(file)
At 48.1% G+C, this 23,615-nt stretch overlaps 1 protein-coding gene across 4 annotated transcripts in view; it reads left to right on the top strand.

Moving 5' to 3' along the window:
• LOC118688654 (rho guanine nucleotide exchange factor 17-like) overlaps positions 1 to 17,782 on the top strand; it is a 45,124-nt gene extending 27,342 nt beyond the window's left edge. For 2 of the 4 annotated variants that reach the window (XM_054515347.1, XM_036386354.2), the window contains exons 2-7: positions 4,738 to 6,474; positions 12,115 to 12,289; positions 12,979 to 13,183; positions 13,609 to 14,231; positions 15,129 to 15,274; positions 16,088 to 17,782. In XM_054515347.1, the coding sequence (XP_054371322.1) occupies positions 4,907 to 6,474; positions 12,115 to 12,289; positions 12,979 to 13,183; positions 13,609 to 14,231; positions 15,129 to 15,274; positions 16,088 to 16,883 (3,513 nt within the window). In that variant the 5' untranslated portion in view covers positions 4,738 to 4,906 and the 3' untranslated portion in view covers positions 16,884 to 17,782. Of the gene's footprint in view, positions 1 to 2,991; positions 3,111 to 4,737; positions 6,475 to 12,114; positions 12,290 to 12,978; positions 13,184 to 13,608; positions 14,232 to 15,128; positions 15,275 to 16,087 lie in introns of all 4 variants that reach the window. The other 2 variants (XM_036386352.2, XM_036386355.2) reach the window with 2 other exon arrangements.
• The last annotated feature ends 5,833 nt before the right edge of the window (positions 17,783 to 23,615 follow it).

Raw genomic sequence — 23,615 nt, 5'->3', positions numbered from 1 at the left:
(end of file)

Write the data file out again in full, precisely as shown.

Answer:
At 48.1% G+C, this 23,615-nt stretch overlaps 1 protein-coding gene across 4 annotated transcripts in view; it reads left to right on the top strand.

Moving 5' to 3' along the window:
• LOC118688654 (rho guanine nucleotide exchange factor 17-like) overlaps positions 1 to 17,782 on the top strand; it is a 45,124-nt gene extending 27,342 nt beyond the window's left edge. For 2 of the 4 annotated variants that reach the window (XM_054515347.1, XM_036386354.2), the window contains exons 2-7: positions 4,738 to 6,474; positions 12,115 to 12,289; positions 12,979 to 13,183; positions 13,609 to 14,231; positions 15,129 to 15,274; positions 16,088 to 17,782. In XM_054515347.1, the coding sequence (XP_054371322.1) occupies positions 4,907 to 6,474; positions 12,115 to 12,289; positions 12,979 to 13,183; positions 13,609 to 14,231; positions 15,129 to 15,274; positions 16,088 to 16,883 (3,513 nt within the window). In that variant the 5' untranslated portion in view covers positions 4,738 to 4,906 and the 3' untranslated portion in view covers positions 16,884 to 17,782. Of the gene's footprint in view, positions 1 to 2,991; positions 3,111 to 4,737; positions 6,475 to 12,114; positions 12,290 to 12,978; positions 13,184 to 13,608; positions 14,232 to 15,128; positions 15,275 to 16,087 lie in introns of all 4 variants that reach the window. The other 2 variants (XM_036386352.2, XM_036386355.2) reach the window with 2 other exon arrangements.
• The last annotated feature ends 5,833 nt before the right edge of the window (positions 17,783 to 23,615 follow it).

Raw genomic sequence — 23,615 nt, 5'->3', positions numbered from 1 at the left: